The body features a topographical map of Mulholland Drive.

Singer Vehicle Design is showing off a new project on Facebook, and the exterior makes the coupe's purpose obvious from anyone's first glance. The complex pattern covering the body is a topographical map of Los Angeles' Mulholland Drive – a road famous for its curves. As usual, Singer's work here is absolutely beautiful. 

In the '60s and '70s, Mulholland Drive became a common site for late-night, illicit races among high-powered machines (read a report from the period, here). Singer's reimagined 911 appears to take its inspiration from this period. For example, the bank of rally-inspired lights on the hood would be perfect for illuminating the curvy road during a nighttime run.

 

 

 

This reimagined 911 appears to use the 964 generation available from 1989 to 1994 as a starting point, and Singer does something fascinating at the rear. Rather than completely dumping the model's deployable rear wing and smoothing out the tail, the firm installs a fixed spoiler there. The result pushes the airfoil slightly away from the body and creates a shape at the back that you don't usually see on a Porsche. It's quite an attractive touch.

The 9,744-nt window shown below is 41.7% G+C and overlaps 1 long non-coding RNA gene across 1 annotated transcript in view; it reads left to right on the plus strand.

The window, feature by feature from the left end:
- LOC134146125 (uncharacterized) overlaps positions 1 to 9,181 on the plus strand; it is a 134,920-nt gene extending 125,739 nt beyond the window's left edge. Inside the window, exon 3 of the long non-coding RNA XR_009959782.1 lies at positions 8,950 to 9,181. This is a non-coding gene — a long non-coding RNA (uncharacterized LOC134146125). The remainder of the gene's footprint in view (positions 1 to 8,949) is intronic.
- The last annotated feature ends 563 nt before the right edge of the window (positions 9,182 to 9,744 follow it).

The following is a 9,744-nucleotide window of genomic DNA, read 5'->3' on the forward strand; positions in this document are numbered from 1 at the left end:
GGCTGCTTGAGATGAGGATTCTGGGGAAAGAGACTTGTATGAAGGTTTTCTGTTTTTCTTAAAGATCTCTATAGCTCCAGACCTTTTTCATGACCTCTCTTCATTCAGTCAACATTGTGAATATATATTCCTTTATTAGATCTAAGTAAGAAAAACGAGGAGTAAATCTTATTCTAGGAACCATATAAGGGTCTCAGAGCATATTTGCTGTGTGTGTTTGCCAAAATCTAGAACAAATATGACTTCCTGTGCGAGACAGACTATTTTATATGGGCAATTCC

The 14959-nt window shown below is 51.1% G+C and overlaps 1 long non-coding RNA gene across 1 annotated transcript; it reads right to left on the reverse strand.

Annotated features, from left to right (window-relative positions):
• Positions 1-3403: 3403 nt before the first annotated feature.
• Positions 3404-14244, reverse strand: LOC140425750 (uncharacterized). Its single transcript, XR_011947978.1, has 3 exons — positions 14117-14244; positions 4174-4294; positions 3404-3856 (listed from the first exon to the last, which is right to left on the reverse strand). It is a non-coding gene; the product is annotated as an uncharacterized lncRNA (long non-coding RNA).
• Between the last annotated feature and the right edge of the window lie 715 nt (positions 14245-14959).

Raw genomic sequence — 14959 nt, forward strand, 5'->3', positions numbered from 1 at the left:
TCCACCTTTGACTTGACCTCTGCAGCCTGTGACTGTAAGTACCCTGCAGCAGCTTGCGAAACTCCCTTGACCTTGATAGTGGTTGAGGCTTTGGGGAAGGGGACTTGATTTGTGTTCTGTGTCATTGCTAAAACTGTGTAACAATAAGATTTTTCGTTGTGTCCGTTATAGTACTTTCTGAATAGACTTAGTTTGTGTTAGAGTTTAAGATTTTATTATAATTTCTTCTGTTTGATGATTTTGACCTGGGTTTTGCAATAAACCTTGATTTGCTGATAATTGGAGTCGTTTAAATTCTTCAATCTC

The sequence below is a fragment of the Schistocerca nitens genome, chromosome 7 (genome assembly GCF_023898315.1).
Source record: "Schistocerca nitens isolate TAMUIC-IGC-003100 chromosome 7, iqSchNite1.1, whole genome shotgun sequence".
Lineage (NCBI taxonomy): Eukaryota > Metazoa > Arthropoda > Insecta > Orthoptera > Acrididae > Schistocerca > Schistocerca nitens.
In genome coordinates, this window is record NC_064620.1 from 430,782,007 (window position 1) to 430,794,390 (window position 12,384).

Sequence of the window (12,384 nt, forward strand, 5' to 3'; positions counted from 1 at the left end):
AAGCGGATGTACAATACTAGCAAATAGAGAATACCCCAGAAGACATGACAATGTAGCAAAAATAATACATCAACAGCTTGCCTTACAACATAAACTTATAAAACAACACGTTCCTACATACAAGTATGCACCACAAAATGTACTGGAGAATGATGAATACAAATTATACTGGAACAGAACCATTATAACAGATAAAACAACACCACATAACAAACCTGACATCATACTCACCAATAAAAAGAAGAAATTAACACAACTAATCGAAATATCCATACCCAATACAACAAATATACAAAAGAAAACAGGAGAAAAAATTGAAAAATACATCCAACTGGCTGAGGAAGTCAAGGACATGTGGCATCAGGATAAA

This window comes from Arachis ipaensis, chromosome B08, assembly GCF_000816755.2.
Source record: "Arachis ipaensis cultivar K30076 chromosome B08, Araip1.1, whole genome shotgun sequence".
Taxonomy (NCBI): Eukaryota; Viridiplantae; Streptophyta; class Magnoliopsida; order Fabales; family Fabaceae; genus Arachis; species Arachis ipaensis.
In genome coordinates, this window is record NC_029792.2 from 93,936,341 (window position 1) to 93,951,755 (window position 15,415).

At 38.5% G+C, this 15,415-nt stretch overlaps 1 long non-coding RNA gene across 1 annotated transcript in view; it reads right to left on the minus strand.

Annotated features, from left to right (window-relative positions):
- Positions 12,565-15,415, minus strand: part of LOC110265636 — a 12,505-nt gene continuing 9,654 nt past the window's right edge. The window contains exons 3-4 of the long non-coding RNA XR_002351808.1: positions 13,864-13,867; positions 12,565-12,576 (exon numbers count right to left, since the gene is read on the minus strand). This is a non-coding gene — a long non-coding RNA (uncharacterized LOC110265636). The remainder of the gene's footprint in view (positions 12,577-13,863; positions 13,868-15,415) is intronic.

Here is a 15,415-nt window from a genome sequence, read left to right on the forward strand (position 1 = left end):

Unfortunately, Singer doesn't provide any interior photos of this car, and its Facebook post about the car offers no details about it. The major cabin detail that's visible in these pictures is that there's a body-color roll cage inside, which further points to this 911's intended use.

Singer offers its reimagined 911s in multiple states of tune with 3.8-liter or 4.0-liter flat-six engines. The top version is the result of a collaboration with Williams Advanced Engineering, and the mill pumps out 500 horsepower (372 kilowatts). The redline is over 9,000 rpm, which must be a glorious sound to hear.

Source: Singer Vehicle Design via Facebook, Steven Ewing via Twitter